While non-fictional books help us to see the “big picture”, reading fiction (such as Chimamanda Ngozi Adichie’s novels) enabled me to enter “someone else’s mind” and see their world through their eyes. I was often so immersed in African novels that I felt I connected and sympathized with them and their way of thinking. Once you read novels, you’ll learn a lot of “emotional truths” which can shape the way you interact with real and actual human beings. I often find myself being a little less judgmental and more understanding of others when I just finish a good book.
PS: I know books can be expensive, but I borrow most of my books from the library or buy them electronically (Kindle books are far cheaper than real ones). In Nigeria I also found a lot of pirated copies to be fairly cheap, but it’s up to your conscience to decide whether you like to get them. :-)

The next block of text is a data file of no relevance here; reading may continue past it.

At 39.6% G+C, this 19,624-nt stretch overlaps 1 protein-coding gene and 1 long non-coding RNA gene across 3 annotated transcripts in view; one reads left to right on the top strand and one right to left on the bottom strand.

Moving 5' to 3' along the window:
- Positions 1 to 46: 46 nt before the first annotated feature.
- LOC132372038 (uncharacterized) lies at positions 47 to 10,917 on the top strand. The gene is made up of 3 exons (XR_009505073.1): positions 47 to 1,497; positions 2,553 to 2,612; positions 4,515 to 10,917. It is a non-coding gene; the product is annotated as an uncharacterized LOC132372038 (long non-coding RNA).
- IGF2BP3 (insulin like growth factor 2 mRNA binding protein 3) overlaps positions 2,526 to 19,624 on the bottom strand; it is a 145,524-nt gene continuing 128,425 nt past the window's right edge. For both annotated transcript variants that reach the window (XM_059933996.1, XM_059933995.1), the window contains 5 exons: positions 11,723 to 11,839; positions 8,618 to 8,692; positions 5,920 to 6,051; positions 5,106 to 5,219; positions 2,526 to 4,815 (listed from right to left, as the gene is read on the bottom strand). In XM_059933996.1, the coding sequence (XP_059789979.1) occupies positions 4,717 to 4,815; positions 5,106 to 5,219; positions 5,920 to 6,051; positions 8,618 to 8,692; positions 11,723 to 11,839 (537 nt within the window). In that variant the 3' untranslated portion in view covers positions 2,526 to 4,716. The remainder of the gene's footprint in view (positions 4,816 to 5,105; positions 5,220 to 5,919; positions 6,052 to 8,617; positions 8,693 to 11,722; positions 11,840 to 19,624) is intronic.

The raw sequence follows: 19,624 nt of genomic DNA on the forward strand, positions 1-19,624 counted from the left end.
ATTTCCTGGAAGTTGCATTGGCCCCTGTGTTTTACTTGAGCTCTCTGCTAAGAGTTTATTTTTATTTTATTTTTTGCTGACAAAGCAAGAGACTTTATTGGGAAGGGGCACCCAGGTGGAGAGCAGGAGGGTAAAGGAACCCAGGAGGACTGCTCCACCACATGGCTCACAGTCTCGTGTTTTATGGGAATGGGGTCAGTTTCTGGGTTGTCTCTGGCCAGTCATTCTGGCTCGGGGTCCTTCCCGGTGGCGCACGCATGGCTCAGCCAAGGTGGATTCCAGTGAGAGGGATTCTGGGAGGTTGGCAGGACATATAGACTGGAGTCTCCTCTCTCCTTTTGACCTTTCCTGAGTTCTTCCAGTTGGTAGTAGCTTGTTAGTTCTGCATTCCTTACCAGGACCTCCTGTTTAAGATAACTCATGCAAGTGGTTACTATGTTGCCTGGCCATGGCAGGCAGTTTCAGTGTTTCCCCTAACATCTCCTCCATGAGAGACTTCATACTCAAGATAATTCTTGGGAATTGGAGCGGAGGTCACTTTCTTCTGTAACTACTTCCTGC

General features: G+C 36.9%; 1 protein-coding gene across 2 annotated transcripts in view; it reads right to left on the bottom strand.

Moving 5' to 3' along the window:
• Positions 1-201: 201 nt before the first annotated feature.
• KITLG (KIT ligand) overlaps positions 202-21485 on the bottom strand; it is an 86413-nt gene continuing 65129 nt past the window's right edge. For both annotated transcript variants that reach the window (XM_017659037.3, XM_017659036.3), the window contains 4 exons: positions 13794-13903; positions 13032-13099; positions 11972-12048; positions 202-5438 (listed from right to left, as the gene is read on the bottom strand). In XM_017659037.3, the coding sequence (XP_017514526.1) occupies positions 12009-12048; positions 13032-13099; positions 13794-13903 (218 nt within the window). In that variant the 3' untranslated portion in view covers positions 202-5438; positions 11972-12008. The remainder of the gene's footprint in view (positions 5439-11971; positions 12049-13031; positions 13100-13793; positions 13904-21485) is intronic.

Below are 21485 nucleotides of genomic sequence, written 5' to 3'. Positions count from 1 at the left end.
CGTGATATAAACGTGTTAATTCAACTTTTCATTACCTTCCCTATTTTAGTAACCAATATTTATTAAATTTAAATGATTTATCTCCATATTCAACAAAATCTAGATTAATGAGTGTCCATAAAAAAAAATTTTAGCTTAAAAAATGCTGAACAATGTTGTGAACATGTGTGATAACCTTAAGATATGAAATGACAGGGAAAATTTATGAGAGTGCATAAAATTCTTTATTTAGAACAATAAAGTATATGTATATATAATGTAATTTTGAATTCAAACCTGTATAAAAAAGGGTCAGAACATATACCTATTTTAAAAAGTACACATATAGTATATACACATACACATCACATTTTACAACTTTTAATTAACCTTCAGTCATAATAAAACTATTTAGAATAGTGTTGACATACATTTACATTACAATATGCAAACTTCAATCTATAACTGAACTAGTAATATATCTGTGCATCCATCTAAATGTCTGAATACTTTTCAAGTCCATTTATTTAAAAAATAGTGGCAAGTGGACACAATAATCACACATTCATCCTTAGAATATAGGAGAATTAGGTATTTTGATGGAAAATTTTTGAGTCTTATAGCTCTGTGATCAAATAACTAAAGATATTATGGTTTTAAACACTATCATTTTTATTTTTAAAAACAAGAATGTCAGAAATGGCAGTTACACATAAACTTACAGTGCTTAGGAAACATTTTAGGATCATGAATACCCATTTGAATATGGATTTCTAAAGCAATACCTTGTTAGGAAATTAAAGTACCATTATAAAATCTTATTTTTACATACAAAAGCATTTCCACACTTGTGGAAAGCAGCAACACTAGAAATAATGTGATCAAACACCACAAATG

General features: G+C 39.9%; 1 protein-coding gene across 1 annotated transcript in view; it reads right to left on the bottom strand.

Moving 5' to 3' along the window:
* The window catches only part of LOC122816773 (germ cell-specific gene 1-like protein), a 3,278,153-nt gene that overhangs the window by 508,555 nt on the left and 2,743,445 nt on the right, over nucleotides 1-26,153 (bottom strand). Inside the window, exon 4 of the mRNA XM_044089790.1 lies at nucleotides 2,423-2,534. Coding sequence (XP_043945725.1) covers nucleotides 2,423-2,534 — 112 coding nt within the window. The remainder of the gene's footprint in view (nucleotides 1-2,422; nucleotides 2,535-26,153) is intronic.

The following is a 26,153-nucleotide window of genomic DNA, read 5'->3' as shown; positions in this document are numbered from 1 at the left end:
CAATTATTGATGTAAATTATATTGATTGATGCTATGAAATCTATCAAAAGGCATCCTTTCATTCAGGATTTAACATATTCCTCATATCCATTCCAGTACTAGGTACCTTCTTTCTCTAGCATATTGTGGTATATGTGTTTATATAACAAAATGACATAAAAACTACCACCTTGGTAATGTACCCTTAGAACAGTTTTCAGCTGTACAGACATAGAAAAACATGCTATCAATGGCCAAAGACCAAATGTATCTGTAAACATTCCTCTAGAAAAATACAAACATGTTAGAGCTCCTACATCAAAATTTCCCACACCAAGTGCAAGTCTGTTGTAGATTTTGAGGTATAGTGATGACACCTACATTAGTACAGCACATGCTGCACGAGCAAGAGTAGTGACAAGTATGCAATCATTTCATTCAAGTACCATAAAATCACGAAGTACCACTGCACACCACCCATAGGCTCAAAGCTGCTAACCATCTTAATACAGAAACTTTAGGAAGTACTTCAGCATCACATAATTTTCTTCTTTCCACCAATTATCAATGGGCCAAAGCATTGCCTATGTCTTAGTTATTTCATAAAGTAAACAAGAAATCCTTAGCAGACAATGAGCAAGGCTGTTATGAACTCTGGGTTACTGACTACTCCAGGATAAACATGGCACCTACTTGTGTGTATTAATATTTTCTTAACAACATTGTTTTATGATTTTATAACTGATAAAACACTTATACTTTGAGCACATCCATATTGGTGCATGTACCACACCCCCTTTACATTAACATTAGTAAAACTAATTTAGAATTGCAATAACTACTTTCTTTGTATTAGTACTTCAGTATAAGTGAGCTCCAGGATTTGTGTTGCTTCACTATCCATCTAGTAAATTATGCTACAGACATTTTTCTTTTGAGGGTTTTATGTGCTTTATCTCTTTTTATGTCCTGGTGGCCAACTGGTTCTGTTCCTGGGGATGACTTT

3. Process your thoughts by presenting them to others. “Thoughts disentangle themselves passing over the lips and through pencil tips." Once you try to explain someone else what you think or feel, you are forced to make your foggy thoughts somehow understandable by breaking them down for others. That process is immensely helpful and reason enough for talking (and writing) openly with others and not just keeping everything for yourself. Writing these “Chronicles of Sebastian“ has helped me personally to be aware of what I’ve experienced and learnt. I had to force myself to think: “Yeah, what did I actually learn about Naija worship / love / time etc.?” The same goes for spiritual truths: I remember my own spiritual lessons best by sharing them in sermons, conversations, writings etc. If I just keep everything to myself, I’ll suffer “spiritual obesity” :-)